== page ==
LABOUR’S pledge yesterday to break up the Treasury and devolve power over spending to the north will be applauded by many in our region frustrated at the centralisation of decision-making in the capital.
The Power Up The North initiative championed by this newspaper and others across the north of England is seeking just such a redistribution of powers, and whilst only the broadest outline of the plan was announced by Shadow Chancellor John McDonnell, at first sight it would appear to be a move in the right direction.
His suggestion of a £250bn national transformation fund to address infrastructure problems – crucially including the creaking transport network – is intended to start rebalancing the unacceptable inequalities between North and South.
Such a drive is overdue, since this unfairness is hampering the north’s progress and preventing it from realising its full economic potential, which it should be remembered is not only affecting our region’s prosperity, but that of the entire country.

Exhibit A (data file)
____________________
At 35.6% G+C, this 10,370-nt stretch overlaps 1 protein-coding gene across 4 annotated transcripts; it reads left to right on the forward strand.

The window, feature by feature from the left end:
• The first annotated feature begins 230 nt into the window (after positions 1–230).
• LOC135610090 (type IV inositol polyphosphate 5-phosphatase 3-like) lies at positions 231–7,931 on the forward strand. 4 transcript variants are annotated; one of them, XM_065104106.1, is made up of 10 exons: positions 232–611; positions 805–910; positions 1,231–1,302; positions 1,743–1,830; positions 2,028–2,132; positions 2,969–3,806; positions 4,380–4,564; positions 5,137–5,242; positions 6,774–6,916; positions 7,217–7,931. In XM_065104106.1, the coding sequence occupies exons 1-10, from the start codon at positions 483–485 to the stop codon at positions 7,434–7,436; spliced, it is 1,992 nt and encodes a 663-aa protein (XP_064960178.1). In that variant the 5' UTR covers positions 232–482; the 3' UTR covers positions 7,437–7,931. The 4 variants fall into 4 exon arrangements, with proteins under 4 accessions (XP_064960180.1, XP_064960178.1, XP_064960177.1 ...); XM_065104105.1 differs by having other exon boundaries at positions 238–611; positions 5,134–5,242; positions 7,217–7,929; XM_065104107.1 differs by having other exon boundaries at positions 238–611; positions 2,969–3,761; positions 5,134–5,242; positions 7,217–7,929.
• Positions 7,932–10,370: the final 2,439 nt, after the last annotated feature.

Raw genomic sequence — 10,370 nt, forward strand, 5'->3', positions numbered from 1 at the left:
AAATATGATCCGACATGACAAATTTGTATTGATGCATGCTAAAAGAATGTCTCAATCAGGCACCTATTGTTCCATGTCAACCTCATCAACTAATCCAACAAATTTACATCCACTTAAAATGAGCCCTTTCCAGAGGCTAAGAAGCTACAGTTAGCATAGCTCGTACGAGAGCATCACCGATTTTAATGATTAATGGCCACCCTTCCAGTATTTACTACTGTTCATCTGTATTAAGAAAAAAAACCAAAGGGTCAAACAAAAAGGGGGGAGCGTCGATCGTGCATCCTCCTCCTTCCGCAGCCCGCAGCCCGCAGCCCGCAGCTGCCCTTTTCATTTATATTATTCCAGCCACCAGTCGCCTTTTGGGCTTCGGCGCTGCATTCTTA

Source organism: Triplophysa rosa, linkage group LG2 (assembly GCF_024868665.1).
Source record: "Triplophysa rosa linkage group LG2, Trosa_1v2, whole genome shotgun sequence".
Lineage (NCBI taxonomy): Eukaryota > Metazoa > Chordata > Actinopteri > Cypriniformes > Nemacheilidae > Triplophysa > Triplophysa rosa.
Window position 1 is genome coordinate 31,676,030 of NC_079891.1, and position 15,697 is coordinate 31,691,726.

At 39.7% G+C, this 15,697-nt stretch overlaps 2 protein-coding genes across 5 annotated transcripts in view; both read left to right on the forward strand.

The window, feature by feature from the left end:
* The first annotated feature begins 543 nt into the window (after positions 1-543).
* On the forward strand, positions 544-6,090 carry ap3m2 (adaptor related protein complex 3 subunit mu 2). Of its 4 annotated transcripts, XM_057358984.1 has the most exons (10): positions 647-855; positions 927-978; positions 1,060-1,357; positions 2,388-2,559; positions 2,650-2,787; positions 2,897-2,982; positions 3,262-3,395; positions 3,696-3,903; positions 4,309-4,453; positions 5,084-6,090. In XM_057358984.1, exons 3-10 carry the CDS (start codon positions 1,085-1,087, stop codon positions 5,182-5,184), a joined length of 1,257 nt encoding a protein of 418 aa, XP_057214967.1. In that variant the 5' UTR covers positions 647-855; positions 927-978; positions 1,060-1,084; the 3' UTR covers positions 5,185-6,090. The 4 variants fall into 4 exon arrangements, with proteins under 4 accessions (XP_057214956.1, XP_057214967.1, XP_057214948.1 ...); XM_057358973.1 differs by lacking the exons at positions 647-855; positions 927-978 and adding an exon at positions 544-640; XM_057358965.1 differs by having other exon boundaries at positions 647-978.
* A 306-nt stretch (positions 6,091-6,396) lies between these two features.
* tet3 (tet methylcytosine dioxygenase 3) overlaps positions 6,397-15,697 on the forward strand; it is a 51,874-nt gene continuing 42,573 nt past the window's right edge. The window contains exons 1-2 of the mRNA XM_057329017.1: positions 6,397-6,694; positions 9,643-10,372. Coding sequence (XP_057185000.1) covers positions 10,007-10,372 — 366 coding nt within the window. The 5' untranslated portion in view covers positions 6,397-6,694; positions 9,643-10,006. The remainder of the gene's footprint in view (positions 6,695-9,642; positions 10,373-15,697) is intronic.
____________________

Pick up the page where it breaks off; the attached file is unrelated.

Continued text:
Mr McDonnell says he now intends to discuss his ideas with elected mayors in the north. Those talks must include representatives from Yorkshire, even though our region’s aspirations for a single elected mayor have been frustrated by the Government.
As things stand, however, the obvious drawback to what Mr McDonnell proposes is that Labour is not in office to make this devolution of powers and funds possible, and no general election is due until 2022. Action to help the north is needed long before then.
Nevertheless, his intervention places the two men vying to become Prime Minister before the end of this month under pressure to match the commitment to give the north the deal it deserves. By raising the issue, Mr McDonnell has effectively issued a challenge to Boris Johnson or Jeremy Hunt to make a real difference, whoever wins office